Bernie Marcus (b. 1929)
Cofounder of the Home Depot and a well-known philanthropist, Bernie Marcus has spent the past twenty-five years making a positive impact on the economic and social life of Georgia, as well as on the lives of many of the state's residents.
Originally from New Jersey, Bernard Marcus was born in 1929 and raised in Newark. His parents, recent Jewish immigrants from Russia, had little money, and the family lived in a poor section of the city. Marcus went to work at the age of thirteen, balancing a job and school. He wanted to become a doctor and enrolled at Rutgers University in New Jersey after finishing high school. Although he was a good student, his hopes of attending Harvard Medical School were soon dashed when, in his second year at Rutgers, he was told that because he was Jewish he would have to bribe a medical school administrator in order to gain admission. Lacking the requested $10,000, Marcus settled on becoming a pharmacist and graduated from Rutgers in 1954.
MarcusArthur Blank, Marcus's future business partner, also worked at Handy Dan as its chief financial officer.
In April 1978 Marcus and Blank were abruptly fired from Handy Dan's. A friend and business associate, Ken Langone, convinced Marcus that it was the right time to open his own business. Several years earlier, Marcus had shared with Langone his idea for a national chain of warehouse-sized home improvement centers, and now unemployed, Marcus concurred that the time was right to bring his concept into being. Blank agreed to serve as Marcus's partner, and after conducting a nationwide search for a suitable city in which to open their first stores, the two men decided on Atlanta. The first two Home Depot stores opened for business on June 22, 1979. The business proved successful, and within two years the company went public. Marcus and Blank embarked on an aggressive expansion program that also proved very successful. By 2014 the Home Depot employed more than 300,000 people in more than 2,200 stores located throughout North America.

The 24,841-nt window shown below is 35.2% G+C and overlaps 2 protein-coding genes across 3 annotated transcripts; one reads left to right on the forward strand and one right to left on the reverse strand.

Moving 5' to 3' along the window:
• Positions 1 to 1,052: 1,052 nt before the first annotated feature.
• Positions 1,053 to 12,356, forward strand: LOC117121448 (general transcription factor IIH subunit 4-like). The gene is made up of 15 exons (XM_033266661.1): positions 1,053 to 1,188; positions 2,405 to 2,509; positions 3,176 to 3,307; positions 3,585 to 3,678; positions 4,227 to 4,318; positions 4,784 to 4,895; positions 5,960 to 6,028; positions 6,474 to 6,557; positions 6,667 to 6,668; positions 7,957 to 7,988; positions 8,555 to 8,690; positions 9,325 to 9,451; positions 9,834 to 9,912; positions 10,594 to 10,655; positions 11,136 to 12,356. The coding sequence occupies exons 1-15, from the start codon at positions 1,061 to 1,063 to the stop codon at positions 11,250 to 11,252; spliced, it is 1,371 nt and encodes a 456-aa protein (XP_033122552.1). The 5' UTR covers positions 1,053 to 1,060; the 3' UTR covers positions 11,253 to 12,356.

A wealthy man due to his company's success, Marcus soon became involved in a series of diverse philanthropic activities. His mother had instilled in him a commitment to donating to worthy causes, and Marcus, now a billionaire, started giving generously to causes close to his heart. Expressing pride in his Jewish heritage, he founded in 1991 the Israel Democracy Institute (IDI), a nonpartisan think tank in Israel dedicated to promoting and defending democracy in that country. Marcus's enthusiasm for Jewish causes motivated former Secretary of State George Schultz to become involved with the IDI, and together they created the sole consulting think tank for the Israeli army.
Marcus became involved in children's health issues after an experience he had with a Home Depot employee and her sick child. In 1991 he founded the Marcus Institute, which provides treatment to children suffering from brain-related illnesses and disorders. He also contributes to other health-related issues. In 2002 Marcus gave $3.9 million to the Atlanta-based Centers for Disease Control and Prevention for the creation of an emergency anthrax response center. Marcus runs his philanthropic endeavors out of the Marcus Foundation, where he serves as chairman of the board and is personally involved in deciding which organizations receive grants.